Trout From The Pier

Overall, it was a great trip spent with the family and catching up with one of my oldest and best friends. Even on days when the fish weren't cooperating, there is something special about watching the sun rise over the ocean and being out on the beach before everyone wakes up. This has always been one of my favorite times at the beach, and I'm glad I got the opportunity to go. If you are ever down at Oak Island, my suggestion is set your alarm for 5:00 am and enjoy the sunrise over the water. If you do, you may not think I'm quite so crazy after all. Thanks for coming along with me on this sandy ramble. 

- Joseph

Thursday, July 13, 2017

Salty Memories Part 5 - Fish Everywhere, But No Fishing!

Three years ago, I wrote a series of blog posts titled Salty Memories about my memories of Oak Island, NC and the good times I enjoyed down there with family and friends. These posts were inspired by a return to Oak Island after being away for a few years. If you haven't had a chance to read these, please take the time to check them out here: Salty Memories Part 1 - The BeginningsSalty Memories Part 2 - The Pier Years, and Salty Memories Part 3 - Time and Tide. These three posts provide the background to this new series of posts about my most recent trip.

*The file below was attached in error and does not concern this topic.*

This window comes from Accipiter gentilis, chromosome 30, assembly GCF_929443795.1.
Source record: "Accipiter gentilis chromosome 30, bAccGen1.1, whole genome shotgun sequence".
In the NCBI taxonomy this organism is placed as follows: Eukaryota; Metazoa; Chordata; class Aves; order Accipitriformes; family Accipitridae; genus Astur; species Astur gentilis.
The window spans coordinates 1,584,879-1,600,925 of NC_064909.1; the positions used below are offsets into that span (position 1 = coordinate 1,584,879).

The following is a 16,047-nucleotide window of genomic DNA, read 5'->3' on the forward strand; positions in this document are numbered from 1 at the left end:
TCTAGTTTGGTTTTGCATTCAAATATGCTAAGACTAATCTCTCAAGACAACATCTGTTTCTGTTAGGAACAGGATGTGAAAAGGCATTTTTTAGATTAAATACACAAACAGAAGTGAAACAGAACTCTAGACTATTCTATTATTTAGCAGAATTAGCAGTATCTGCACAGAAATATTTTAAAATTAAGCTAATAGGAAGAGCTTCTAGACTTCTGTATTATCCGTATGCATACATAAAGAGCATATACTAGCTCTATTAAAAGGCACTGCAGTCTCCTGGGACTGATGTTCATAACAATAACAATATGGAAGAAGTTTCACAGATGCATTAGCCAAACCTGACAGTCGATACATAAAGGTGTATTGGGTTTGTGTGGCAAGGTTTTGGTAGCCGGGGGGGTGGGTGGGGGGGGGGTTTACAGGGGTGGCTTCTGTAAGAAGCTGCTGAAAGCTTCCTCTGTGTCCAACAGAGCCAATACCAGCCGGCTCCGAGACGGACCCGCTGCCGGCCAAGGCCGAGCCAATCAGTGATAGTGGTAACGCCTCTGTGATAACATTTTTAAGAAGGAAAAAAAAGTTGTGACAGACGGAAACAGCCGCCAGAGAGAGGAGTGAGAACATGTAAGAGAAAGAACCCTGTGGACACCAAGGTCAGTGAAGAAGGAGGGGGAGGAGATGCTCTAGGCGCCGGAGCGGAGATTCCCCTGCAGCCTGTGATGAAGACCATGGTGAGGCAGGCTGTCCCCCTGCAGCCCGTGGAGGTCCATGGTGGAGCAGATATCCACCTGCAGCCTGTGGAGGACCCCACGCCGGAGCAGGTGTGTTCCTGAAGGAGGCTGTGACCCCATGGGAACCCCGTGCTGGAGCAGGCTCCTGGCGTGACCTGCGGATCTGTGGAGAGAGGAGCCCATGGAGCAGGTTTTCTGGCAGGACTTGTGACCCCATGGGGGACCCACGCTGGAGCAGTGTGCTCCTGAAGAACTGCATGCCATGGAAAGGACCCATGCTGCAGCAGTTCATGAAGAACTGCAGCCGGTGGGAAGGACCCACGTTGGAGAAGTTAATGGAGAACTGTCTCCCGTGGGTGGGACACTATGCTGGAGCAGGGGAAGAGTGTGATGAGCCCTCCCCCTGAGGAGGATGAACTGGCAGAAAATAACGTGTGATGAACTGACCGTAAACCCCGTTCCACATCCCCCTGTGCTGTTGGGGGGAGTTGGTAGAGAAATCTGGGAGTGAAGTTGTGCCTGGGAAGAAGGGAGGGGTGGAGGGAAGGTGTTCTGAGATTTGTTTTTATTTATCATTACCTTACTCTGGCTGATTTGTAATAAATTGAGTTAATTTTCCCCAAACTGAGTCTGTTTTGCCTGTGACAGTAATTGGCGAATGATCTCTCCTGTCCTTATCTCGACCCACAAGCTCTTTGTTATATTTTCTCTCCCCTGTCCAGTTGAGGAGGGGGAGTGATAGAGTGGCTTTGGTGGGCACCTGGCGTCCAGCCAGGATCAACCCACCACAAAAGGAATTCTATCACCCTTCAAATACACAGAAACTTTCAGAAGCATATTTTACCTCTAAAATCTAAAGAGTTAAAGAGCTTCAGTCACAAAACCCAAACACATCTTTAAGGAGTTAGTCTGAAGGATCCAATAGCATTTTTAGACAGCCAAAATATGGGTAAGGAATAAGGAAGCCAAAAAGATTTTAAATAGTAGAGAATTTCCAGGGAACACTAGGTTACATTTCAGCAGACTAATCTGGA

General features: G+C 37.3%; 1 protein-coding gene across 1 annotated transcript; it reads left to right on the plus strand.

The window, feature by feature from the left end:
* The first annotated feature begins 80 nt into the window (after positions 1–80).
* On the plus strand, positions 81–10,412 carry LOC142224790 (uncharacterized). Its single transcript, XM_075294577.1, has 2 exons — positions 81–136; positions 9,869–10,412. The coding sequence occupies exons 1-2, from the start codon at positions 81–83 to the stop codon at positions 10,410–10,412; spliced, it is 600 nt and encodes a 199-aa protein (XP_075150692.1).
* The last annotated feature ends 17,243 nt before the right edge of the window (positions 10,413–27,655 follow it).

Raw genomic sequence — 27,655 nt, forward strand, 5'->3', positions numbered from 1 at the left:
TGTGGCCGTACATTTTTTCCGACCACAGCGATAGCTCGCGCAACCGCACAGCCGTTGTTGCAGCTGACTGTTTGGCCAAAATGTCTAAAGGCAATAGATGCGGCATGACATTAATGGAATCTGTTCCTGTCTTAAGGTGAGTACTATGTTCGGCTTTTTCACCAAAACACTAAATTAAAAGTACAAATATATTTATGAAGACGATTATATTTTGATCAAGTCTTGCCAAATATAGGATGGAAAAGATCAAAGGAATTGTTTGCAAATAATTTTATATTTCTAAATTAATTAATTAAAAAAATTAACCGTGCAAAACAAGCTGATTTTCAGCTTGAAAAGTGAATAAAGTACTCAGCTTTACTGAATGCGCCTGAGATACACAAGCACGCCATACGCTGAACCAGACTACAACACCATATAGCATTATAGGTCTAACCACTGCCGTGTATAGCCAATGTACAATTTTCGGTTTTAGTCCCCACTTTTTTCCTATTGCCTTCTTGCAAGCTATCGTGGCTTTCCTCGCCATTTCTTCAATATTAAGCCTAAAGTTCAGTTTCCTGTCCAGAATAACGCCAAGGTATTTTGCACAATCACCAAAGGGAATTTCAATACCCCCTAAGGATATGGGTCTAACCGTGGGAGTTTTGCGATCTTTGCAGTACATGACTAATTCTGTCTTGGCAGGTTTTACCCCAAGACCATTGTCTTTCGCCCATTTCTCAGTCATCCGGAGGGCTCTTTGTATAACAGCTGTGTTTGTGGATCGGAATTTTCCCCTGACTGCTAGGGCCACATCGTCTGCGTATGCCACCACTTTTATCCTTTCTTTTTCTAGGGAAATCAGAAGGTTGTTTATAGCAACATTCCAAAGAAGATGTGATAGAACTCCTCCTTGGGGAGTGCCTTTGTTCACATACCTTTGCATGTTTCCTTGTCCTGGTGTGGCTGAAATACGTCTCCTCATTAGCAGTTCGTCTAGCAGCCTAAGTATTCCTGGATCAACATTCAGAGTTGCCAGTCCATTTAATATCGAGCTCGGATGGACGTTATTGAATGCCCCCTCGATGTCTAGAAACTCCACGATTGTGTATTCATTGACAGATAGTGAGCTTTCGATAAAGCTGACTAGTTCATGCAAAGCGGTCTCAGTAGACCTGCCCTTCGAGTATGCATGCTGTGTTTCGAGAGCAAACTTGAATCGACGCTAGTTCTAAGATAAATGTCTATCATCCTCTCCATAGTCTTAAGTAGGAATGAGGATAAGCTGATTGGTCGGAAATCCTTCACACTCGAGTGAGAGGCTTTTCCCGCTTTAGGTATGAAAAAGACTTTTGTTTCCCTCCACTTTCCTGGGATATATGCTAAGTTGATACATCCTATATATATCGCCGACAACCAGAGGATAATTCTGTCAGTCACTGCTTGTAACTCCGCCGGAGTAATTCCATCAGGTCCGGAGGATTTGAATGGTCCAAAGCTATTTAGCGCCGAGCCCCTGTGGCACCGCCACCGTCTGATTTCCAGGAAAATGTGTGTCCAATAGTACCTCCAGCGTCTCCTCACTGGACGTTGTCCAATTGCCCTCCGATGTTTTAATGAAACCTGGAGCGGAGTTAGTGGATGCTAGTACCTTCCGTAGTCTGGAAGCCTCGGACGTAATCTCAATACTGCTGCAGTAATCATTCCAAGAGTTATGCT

This post is the start of the current trip: Salty Memories Part 4 - Familiar Places with New Faces. The following post will pick up where Part 4 left off. 

- Joseph
Trina and I on the Southport-Fort Fisher Ferry

I'm getting closer to talking about the fishing at Oak Island, I promise. This post will definitely contain a lot more fish than the last one, they just won't be on a hook. One of our traditions on almost every visit to Oak Island with my family growing up was to take the ferry from Southport over to Fort Fisher and visit the North Carolina Aquarium at Fort Fisher. This was always one of the highlights of any trip to the beach for me, because the natural world has always fascinated me. I loved being able to see all the different fish and animals that were around the beach, especially the ones that I had never seen before while fishing.